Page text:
The orchard enclosed for safety for the chickens and ducks
We hope that our very large garden will attract someone to buy the property here in Abergavenny – gardening has always been a passion and there is nothing like going into your own orchard and eating an apple, or pear picked straight from the tree. The orchard and the entire kitchen garden is surrounded by a high wire fence that has been buried in the ground to stop foxes and rabbits from getting into the garden.
The luxury of being self sufficient also allows you the pleasure of enjoying the quirky characteristics of the providers of your food. Geese and ducks are always entertaining and provide eggs and keep the grass short as well as the elimination of buttercups which geese love!
Apples that should have been thinned out earlier in the year, but we forgot to do this.
This is a modern version of the cox apple – September picture. There were some wonderful varieties of apple in the old garden, but time has taken its toll and there is only one mature tree left and a side shoot on another one which the previous owners called ‘The Old Man’. The child is beginning to produce fruit. There were two magnificent trees – Beauty of Bath I believe – a wonderful apple – picture book red and very very early. These sadly have gone.
The new orchard, now mature enough to produce more fruit than any family could use for domestic needs, but a side line could be ventured into with jams and chutneys. The cherry trees have grown very tall so challenging to pick the fruit, plums, pears, greengage (my favourite of all), raspberries and japanese wine berries are all prolific.
Japanese wine berries – just before they start to produce fruit are so pretty at this stage – the flowers are insignificant – little white blobs, but the fruits, which are not common, are delicious – a combination of texture and flavour – the slightly sharp taste of red currants and the soft texture of raspberries. They are very decorative – bright red and beautifully translucent.
Japanese wine berries were planted in the aviaries, but they have escaped all over the garden. This is a fruit that is not often found in gardens and rivals the raspberry – of which there are several species including an autumn fruiting one. These need to be moved somewhere where they can be caged as the birds feast on these as soon as they appear. Another fruit that is spreading all over the garden is the wild strawberry – for jam making that will set better than any ordinary strawberry jam – wild strawberries are brilliant. AND the very best home made ice-cream is one laced with piles of wild strawberries. The birds are not so much of a problem with these – our Staffordshire Bull Terrier discovered the joys of picking fruit at a very young age. Blueberries for instance come on bushes – not in packets.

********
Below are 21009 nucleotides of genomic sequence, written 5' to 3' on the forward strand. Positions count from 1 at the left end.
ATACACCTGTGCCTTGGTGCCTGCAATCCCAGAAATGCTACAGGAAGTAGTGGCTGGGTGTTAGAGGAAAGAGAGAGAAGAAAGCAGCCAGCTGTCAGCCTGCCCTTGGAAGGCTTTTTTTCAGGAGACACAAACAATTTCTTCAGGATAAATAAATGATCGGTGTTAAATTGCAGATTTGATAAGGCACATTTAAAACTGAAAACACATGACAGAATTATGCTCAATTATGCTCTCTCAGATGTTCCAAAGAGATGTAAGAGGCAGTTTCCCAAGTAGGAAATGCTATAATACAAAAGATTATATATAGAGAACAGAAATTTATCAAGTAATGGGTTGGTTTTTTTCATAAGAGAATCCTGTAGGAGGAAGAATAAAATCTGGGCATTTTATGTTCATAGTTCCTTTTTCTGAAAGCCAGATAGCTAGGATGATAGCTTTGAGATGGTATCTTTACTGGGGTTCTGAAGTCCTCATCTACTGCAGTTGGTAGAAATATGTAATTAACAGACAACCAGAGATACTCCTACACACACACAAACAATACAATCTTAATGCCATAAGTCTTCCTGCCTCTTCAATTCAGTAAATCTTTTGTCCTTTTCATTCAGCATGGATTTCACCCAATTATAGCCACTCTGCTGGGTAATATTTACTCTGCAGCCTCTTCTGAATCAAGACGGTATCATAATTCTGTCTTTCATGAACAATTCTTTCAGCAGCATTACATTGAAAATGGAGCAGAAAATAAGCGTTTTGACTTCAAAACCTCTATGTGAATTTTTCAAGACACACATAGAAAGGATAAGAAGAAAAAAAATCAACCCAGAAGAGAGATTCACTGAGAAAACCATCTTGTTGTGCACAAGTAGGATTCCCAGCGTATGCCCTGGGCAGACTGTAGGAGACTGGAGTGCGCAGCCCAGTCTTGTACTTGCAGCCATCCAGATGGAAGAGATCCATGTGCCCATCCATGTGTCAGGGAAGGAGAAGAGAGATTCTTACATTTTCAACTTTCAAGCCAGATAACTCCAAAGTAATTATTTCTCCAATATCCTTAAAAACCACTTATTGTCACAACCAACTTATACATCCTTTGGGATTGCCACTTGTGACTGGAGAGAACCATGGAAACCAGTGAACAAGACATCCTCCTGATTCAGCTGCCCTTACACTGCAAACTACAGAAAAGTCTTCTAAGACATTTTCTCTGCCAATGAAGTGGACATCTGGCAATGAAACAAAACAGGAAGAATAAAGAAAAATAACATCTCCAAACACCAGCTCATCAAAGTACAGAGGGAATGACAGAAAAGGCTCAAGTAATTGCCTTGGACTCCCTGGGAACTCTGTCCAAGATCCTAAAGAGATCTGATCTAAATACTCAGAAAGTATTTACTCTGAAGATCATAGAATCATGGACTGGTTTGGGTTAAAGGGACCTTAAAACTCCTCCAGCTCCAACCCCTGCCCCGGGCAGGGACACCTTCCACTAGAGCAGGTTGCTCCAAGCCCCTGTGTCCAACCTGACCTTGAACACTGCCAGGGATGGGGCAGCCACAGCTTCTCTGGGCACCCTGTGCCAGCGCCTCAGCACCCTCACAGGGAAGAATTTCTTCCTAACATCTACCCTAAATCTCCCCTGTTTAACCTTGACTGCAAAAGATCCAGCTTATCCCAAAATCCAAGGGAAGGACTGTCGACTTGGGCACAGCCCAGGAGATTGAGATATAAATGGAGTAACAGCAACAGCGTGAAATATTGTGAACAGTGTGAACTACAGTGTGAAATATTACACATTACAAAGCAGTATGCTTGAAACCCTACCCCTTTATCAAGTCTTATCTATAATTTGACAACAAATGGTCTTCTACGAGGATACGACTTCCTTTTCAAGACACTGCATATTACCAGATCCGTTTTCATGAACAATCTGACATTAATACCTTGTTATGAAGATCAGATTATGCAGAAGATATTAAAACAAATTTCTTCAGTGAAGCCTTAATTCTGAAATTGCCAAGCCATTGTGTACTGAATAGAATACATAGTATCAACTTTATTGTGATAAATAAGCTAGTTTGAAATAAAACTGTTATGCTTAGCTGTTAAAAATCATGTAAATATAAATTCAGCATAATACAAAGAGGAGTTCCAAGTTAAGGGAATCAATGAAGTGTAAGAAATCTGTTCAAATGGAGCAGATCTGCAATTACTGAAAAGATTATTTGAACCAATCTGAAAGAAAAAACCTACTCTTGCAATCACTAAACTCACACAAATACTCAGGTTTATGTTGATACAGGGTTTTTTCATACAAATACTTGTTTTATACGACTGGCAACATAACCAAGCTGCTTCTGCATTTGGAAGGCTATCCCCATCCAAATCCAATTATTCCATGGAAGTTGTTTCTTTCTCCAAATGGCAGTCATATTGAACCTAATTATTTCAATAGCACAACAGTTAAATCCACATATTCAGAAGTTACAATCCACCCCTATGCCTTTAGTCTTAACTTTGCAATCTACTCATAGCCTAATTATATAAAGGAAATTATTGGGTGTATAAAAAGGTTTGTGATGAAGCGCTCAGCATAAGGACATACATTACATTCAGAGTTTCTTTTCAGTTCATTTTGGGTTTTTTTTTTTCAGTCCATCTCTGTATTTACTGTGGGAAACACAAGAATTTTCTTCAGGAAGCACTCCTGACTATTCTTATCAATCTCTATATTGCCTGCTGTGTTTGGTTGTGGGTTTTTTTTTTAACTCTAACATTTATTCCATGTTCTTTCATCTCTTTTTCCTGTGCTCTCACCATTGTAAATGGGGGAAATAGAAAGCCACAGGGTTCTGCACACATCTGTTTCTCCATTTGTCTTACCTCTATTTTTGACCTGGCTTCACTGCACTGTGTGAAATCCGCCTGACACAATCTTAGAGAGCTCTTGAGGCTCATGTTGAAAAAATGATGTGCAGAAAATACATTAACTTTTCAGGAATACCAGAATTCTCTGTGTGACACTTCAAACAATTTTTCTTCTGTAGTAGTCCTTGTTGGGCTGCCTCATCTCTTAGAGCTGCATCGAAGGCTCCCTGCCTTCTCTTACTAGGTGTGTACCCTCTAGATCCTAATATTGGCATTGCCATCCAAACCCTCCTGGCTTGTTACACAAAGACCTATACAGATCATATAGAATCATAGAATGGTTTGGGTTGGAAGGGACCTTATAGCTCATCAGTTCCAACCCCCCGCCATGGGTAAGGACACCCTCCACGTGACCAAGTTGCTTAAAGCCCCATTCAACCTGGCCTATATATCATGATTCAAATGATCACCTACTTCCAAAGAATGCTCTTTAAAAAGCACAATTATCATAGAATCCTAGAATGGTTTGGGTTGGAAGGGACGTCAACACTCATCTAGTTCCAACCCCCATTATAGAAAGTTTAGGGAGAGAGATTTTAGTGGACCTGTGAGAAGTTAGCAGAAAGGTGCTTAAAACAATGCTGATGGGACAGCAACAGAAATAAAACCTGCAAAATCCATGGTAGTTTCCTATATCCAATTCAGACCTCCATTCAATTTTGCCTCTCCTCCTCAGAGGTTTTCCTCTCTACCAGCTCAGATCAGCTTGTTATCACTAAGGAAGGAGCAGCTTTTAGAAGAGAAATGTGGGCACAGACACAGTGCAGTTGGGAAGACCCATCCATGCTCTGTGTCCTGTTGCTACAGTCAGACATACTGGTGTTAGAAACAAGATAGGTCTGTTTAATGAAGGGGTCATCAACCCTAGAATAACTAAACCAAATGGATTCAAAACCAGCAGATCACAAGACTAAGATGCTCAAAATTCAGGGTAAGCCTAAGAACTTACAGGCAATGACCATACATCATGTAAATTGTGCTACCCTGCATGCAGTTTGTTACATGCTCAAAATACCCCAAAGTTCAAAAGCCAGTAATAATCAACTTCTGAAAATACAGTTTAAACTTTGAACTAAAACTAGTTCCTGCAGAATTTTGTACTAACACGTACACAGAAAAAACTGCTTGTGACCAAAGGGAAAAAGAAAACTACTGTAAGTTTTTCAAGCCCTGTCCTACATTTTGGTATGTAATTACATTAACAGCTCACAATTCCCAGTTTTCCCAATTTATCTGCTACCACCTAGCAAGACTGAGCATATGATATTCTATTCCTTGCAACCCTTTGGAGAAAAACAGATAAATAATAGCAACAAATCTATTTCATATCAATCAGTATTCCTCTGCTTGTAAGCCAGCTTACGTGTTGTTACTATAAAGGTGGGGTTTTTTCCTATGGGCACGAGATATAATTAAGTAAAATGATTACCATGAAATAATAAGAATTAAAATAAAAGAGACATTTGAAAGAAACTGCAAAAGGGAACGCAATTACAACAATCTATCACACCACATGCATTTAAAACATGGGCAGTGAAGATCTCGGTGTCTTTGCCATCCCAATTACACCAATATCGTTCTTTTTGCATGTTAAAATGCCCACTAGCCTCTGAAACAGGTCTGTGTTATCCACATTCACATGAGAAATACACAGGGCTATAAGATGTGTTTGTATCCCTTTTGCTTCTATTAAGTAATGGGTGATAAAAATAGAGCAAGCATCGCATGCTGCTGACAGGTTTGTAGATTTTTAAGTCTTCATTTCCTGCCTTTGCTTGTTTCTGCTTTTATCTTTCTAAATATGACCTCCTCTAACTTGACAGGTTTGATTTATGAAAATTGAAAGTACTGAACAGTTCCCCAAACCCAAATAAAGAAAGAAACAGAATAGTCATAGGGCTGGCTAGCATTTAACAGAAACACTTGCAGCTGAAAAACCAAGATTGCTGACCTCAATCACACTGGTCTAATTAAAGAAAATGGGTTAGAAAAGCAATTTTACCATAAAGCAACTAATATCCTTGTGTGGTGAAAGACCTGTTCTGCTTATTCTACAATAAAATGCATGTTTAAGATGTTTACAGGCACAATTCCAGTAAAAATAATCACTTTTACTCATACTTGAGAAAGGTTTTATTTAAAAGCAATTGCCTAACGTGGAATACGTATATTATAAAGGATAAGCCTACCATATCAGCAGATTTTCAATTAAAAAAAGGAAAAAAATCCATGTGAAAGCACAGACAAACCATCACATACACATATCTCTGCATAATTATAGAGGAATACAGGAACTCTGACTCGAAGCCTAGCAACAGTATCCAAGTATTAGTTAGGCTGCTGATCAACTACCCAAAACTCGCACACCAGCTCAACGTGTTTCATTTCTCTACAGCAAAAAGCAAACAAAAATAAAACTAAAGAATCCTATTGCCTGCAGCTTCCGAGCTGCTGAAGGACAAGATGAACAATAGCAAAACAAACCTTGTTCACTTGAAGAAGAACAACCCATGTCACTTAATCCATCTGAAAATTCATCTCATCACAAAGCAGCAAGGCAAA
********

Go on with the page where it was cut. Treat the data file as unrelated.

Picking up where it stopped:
Bantams are flighty – so they are kept in the aviaries that have been built on two sides of the orchard. The original intention was to grow soft fruit in these cages and allow the birds in once the fruit was over. This plan did not work because the richness of the soil after a winter of chicken muck – made the fruit bushes too delicious for the aphids and gradually the trees grew bigger and the shade was too much.
Chickens are very useful – they eat up waste from the kitchen and convert it into neatly packed food parcels – fit for human consumption – eggs – and they are totally organic if you do not use any chemicals in the garden.
Then there is the bonus of food from the wild. We have actually planted elderflower in a number of places because there is nothing nicer than homemade elderflower cordial for refreshing summer drinks – dried flowers can be used later in the year or more ambitiously elderflower wine. Elderflower added to gooseberry or greengage jam gives a luxurious exotic touch to the preserve. The berries make a rich addition to jams and pies.
Blackberries added to the apples from the orchard evokes memories of childhood pies. Nettles (kept controlled in small patches) fabulous for soup and there is a mass of wild garlic – a luxury in gourmet restaurants but free to the lucky gardener who has it growing abundantly.
Geese make good guards as they will shout a warning if there is an intruder – if hand reared they become devoted friends.
Isn’t he beautiful and doesn’t he know it. Jeramiah is a Pilgrim goose – so named as being of the stock that originally went to America with the Pilgrim Fathers. He has a bit of a mental problem – he thinks he is a duck which made us think that perhaps his adoptive mother was a duck.
The goose house – not that it has ever been used because he does not like being indoors. There are two of these built with live willow trunks that have grown so big that they have almost melded into each other. They can be left to grow into large trees, but better clipped every now and then otherwise the roof will get pushed off. One is now used for tools and the small mower which is used for the paths in the potager.
Next to the polytunnel, which houses the swimming pool, there is a large area that we had planted up with lavender that we used for making lavender bags for the business. It is organically grown – although not officially soil tested. The variety is Grosso – a commercial variety which produces long spikes of rich lavender flowers that are generously laden with oil and long lasting perfume. The plants have got rather old now and new cuttings are being grown to replace the old ones – they grow very easily from cuttings and it would be worth putting plants in other parts of the garden the more to enjoy the heady perfume as you walk around the garden. And bees just love lavender flowers.